Saturday, November 27, 2010

Relax. Nervously. Reserve Bank Governor Stevens

Full transcript, Joye's highlights below

The man who sets our interest rates has good news for summer. We can relax. Rates are not going up again ahead of Christmas and probably not until well into the new year.

The usually plain message, delivered three times during his three-hour grilling by the parliament's economics committee appears designed to reassure shoppers, borrowers and retailers put on edge by the outsized mortgage rate increases imposed by the big four banks on top of his Melbourne Cup day lift in the cash rate of 25 points.

Mr Stevens came close to defending the banks in his testimony, saying if he had to choose between "banks with good profits and banks with no profits" he would "choose the former every time," and that his board expected the banks to top-up their margins when it took the decision.

Asked why it expected wider margins he said the members "just read the newspapers".

The extra imposts wouldn't hurt because the Reserve would be more gentle in its own decisions to compensate...

"When we were raising rates in 2007 and 2008, we raised by less than we otherwise would have. We cut by more subsequently and we have raised by less since, because of the recognition of these shifts in margins," he said.

"The question is whether all those people with a mortgage are paying seriously higher rates than they should be from an economic management point of view. What I am saying is that I do not think they are, because we pretty much offset the change in the margins."

The Governor also poured cold water on moves to increase competition in banking ahead of an announcement by the Treasurer expected next month.

"In many areas it is probably the case that more competition is always better for consumers, but in banking more competition is good to a point - but beyond a point more competition pushes down lending standards and banks end up lending money to people who really should not get it," he said.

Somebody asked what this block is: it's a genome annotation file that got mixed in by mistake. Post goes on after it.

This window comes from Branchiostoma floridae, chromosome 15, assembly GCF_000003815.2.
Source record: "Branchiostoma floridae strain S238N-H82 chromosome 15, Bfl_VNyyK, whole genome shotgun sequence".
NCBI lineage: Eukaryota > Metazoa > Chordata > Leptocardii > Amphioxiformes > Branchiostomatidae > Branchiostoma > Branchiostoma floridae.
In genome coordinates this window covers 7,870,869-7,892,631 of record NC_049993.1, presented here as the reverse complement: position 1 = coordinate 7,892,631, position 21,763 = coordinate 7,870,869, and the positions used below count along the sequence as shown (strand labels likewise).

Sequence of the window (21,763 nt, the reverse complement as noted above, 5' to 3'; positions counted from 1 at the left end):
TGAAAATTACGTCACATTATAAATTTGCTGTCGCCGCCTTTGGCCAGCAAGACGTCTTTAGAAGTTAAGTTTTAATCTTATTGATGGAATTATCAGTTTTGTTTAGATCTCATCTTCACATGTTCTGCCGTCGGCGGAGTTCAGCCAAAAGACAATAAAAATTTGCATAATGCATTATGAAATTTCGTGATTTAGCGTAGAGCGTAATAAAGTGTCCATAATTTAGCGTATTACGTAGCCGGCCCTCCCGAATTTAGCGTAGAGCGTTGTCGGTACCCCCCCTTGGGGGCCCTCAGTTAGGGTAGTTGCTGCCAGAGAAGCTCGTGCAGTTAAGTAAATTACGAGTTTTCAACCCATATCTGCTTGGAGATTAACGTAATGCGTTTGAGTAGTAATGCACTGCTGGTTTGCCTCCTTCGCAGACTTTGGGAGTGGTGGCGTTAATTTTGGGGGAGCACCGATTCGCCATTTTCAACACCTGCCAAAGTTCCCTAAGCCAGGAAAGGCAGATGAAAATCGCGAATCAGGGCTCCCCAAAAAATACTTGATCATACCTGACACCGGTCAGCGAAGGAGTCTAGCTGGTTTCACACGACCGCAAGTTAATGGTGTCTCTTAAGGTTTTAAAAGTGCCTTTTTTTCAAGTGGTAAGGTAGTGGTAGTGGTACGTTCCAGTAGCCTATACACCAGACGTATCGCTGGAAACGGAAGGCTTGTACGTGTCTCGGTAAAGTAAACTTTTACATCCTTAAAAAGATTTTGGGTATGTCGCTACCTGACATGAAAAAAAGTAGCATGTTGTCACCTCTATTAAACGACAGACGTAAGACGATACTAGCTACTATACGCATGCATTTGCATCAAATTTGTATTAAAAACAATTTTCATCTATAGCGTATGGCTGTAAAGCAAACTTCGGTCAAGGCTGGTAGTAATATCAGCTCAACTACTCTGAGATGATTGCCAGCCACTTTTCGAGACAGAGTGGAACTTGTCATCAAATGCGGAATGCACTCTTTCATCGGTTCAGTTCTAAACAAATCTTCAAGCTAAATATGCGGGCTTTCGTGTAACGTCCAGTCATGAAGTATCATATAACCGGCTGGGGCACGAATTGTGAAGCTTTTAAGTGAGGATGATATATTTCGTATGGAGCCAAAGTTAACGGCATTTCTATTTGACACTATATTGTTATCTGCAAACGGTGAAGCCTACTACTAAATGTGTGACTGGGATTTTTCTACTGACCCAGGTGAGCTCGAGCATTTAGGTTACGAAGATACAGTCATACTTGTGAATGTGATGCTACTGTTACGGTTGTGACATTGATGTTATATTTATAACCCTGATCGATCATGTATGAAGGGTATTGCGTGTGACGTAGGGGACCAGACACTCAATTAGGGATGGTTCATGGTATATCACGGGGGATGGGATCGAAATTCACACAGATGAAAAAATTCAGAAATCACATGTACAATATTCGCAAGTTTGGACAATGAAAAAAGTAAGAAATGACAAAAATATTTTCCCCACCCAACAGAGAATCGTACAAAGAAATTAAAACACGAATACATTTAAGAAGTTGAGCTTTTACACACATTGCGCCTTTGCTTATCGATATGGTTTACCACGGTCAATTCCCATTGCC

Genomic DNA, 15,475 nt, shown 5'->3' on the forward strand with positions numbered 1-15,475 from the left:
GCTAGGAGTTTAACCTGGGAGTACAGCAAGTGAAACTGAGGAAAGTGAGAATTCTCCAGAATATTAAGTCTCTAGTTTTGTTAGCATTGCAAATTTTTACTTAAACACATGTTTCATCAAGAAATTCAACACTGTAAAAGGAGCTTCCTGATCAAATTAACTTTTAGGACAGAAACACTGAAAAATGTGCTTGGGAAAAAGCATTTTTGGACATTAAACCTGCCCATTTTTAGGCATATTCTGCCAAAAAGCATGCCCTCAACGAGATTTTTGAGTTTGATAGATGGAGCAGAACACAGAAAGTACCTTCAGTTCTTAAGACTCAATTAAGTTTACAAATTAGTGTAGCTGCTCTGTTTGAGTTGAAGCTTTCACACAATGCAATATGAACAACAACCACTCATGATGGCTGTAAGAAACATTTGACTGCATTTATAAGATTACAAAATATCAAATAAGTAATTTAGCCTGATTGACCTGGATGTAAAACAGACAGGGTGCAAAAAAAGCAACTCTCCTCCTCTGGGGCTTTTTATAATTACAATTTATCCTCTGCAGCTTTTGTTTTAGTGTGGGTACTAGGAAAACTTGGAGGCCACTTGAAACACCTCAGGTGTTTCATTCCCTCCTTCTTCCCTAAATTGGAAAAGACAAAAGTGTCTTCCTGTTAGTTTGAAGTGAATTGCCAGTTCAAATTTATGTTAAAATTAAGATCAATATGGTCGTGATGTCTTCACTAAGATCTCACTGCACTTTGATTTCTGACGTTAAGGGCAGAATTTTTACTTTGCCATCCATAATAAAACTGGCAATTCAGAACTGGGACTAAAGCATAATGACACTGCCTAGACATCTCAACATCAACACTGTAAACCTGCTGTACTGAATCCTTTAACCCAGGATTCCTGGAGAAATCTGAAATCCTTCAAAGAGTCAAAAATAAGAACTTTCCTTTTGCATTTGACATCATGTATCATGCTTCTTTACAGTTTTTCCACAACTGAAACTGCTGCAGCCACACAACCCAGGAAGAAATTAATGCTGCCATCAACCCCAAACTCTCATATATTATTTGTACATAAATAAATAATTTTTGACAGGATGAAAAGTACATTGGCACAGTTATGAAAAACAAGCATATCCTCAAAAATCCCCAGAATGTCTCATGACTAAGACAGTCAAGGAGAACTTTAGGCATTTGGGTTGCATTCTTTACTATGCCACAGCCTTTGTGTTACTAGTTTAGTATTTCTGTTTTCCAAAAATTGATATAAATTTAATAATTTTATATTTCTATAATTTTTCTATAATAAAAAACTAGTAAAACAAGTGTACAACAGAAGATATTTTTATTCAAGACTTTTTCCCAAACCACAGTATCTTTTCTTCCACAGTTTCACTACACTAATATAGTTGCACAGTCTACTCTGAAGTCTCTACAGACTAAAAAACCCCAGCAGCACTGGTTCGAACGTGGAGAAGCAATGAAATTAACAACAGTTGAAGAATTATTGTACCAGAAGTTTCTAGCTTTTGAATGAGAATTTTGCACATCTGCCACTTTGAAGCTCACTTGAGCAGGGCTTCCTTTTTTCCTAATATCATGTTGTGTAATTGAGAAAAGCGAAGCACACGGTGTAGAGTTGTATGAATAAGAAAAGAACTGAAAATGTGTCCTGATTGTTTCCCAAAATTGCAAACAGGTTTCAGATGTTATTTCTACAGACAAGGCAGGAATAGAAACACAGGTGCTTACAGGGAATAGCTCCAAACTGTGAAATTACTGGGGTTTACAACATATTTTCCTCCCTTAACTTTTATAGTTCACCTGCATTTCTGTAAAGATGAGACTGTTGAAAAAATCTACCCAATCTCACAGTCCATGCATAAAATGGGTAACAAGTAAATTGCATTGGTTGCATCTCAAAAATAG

Bank margins had fattened in the last two years but were still much better than "10 or 15 years ago".

"We are arguing about a small backtrack a little way back up that curve," he told the committee. The profits of the big four banks were "good," but "many Australian corporates would be looking to earn those kinds of rates of return, not just banks."

Asked about the outlook for rates Governor Stevens said "at the moment most commentators do not anticipate and market pricing do not anticipate any further near-term change by us for quite some time."

"I think that is probably a reasonable position for them to have based on the information we have," he added.

There would probably be some more rate rises "next year and maybe a little bit more after that" but it was "unlikely there will be anything from us imminently - I think that is probably a reasonable expectation of
people just now."

The Aussie dollar slumped one cent on the Governor's words to 97.16 US as futures traders wound back their bets on future rate rises, cutting the implied probability of a hike before May from 74 to 42 per cent.

Governor Stevens said while he did not want to get into "political debate" Australia's government debt worried him not at all.

"I have never felt in recent years that the size of the public debt that we have outstanding is a material problem," he said.

Published in today's SMH and Age